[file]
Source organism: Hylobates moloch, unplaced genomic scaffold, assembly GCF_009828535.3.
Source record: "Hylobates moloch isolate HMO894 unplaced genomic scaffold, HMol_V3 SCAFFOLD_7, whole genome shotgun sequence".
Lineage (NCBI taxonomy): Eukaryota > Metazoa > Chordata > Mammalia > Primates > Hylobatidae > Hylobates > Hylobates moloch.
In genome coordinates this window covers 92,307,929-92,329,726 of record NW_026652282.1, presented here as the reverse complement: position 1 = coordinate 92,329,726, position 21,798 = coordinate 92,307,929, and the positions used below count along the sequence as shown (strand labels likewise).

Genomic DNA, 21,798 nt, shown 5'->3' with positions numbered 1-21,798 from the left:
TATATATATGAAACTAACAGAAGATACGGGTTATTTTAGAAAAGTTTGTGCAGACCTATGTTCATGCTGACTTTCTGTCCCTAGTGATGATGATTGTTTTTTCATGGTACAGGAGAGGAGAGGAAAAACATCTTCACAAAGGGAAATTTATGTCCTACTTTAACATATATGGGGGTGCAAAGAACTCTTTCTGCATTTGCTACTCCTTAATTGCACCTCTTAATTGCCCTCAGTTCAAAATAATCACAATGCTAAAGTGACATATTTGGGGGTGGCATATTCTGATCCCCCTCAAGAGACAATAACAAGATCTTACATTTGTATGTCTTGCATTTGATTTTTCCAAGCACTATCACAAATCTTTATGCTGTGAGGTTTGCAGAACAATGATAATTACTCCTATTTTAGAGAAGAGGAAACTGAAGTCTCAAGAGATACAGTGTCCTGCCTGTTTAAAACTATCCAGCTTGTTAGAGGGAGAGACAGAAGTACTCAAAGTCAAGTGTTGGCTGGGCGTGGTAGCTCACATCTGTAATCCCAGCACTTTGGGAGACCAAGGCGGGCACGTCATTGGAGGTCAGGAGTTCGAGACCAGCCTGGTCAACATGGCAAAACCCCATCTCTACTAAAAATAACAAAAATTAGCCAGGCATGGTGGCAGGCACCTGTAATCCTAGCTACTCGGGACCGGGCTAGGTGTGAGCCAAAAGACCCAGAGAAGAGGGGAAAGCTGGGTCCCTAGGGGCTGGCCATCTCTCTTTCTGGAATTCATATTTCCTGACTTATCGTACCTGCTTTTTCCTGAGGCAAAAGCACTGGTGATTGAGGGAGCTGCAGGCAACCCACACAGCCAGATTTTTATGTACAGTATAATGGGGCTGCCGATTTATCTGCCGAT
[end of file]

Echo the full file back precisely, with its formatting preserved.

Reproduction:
Source organism: Hylobates moloch, unplaced genomic scaffold, assembly GCF_009828535.3.
Source record: "Hylobates moloch isolate HMO894 unplaced genomic scaffold, HMol_V3 SCAFFOLD_7, whole genome shotgun sequence".
Lineage (NCBI taxonomy): Eukaryota > Metazoa > Chordata > Mammalia > Primates > Hylobatidae > Hylobates > Hylobates moloch.
In genome coordinates this window covers 92,307,929-92,329,726 of record NW_026652282.1, presented here as the reverse complement: position 1 = coordinate 92,329,726, position 21,798 = coordinate 92,307,929, and the positions used below count along the sequence as shown (strand labels likewise).

Genomic DNA, 21,798 nt, shown 5'->3' with positions numbered 1-21,798 from the left:
TATATATATGAAACTAACAGAAGATACGGGTTATTTTAGAAAAGTTTGTGCAGACCTATGTTCATGCTGACTTTCTGTCCCTAGTGATGATGATTGTTTTTTCATGGTACAGGAGAGGAGAGGAAAAACATCTTCACAAAGGGAAATTTATGTCCTACTTTAACATATATGGGGGTGCAAAGAACTCTTTCTGCATTTGCTACTCCTTAATTGCACCTCTTAATTGCCCTCAGTTCAAAATAATCACAATGCTAAAGTGACATATTTGGGGGTGGCATATTCTGATCCCCCTCAAGAGACAATAACAAGATCTTACATTTGTATGTCTTGCATTTGATTTTTCCAAGCACTATCACAAATCTTTATGCTGTGAGGTTTGCAGAACAATGATAATTACTCCTATTTTAGAGAAGAGGAAACTGAAGTCTCAAGAGATACAGTGTCCTGCCTGTTTAAAACTATCCAGCTTGTTAGAGGGAGAGACAGAAGTACTCAAAGTCAAGTGTTGGCTGGGCGTGGTAGCTCACATCTGTAATCCCAGCACTTTGGGAGACCAAGGCGGGCACGTCATTGGAGGTCAGGAGTTCGAGACCAGCCTGGTCAACATGGCAAAACCCCATCTCTACTAAAAATAACAAAAATTAGCCAGGCATGGTGGCAGGCACCTGTAATCCTAGCTACTCGGGACCGGGCTAGGTGTGAGCCAAAAGACCCAGAGAAGAGGGGAAAGCTGGGTCCCTAGGGGCTGGCCATCTCTCTTTCTGGAATTCATATTTCCTGACTTATCGTACCTGCTTTTTCCTGAGGCAAAAGCACTGGTGATTGAGGGAGCTGCAGGCAACCCACACAGCCAGATTTTTATGTACAGTATAATGGGGCTGCCGATTTATCTGCCGAT